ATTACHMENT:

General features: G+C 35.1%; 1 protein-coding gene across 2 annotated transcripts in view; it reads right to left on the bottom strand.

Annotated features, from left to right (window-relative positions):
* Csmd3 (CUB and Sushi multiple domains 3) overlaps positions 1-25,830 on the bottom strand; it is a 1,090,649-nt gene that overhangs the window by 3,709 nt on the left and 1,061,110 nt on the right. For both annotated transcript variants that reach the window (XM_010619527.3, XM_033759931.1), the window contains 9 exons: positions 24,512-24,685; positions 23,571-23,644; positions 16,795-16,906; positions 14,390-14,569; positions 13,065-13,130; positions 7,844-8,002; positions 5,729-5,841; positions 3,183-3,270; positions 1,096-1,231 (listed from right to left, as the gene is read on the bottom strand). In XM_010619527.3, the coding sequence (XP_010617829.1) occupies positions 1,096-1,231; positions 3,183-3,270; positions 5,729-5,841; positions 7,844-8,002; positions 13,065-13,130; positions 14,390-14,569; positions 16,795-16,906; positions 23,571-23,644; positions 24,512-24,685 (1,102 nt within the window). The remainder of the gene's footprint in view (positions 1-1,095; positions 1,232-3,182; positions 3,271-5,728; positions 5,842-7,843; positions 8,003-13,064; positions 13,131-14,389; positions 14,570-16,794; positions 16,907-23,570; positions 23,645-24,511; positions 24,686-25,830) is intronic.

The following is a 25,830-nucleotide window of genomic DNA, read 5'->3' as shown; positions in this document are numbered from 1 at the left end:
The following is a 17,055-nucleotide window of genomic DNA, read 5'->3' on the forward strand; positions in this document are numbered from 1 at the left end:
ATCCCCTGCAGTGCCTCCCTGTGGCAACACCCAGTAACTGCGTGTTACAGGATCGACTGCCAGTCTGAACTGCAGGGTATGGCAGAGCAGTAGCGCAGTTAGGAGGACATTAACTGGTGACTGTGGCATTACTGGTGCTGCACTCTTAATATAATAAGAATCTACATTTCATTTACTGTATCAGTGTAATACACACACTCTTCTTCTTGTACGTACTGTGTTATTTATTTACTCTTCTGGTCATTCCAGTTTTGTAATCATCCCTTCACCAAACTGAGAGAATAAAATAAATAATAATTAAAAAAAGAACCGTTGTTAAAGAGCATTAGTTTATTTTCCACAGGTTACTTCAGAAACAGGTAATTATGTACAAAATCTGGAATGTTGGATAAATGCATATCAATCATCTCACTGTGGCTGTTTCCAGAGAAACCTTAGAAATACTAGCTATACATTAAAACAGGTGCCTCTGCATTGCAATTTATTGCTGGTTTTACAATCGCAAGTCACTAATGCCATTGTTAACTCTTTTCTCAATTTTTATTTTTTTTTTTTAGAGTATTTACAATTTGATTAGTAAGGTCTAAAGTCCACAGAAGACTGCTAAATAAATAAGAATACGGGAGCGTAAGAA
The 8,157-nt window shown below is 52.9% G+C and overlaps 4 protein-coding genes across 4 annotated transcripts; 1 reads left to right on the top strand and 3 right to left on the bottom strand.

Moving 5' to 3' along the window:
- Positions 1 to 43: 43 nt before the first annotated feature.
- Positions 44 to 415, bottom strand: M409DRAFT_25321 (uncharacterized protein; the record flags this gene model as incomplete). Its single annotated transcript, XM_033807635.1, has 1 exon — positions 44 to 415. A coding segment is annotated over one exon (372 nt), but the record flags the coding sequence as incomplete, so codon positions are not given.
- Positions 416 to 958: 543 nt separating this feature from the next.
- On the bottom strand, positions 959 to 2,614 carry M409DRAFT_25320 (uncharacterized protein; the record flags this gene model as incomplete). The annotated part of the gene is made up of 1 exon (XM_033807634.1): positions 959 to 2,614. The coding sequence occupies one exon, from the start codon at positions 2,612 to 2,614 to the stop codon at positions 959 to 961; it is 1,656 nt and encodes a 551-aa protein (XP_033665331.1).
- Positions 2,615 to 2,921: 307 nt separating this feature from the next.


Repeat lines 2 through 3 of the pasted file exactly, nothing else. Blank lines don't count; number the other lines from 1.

Annotated features, from left to right (window-relative positions):
* Csmd3 (CUB and Sushi multiple domains 3) overlaps positions 1-25,830 on the bottom strand; it is a 1,090,649-nt gene that overhangs the window by 3,709 nt on the left and 1,061,110 nt on the right. For both annotated transcript variants that reach the window (XM_010619527.3, XM_033759931.1), the window contains 9 exons: positions 24,512-24,685; positions 23,571-23,644; positions 16,795-16,906; positions 14,390-14,569; positions 13,065-13,130; positions 7,844-8,002; positions 5,729-5,841; positions 3,183-3,270; positions 1,096-1,231 (listed from right to left, as the gene is read on the bottom strand). In XM_010619527.3, the coding sequence (XP_010617829.1) occupies positions 1,096-1,231; positions 3,183-3,270; positions 5,729-5,841; positions 7,844-8,002; positions 13,065-13,130; positions 14,390-14,569; positions 16,795-16,906; positions 23,571-23,644; positions 24,512-24,685 (1,102 nt within the window). The remainder of the gene's footprint in view (positions 1-1,095; positions 1,232-3,182; positions 3,271-5,728; positions 5,842-7,843; positions 8,003-13,064; positions 13,131-14,389; positions 14,570-16,794; positions 16,907-23,570; positions 23,645-24,511; positions 24,686-25,830) is intronic.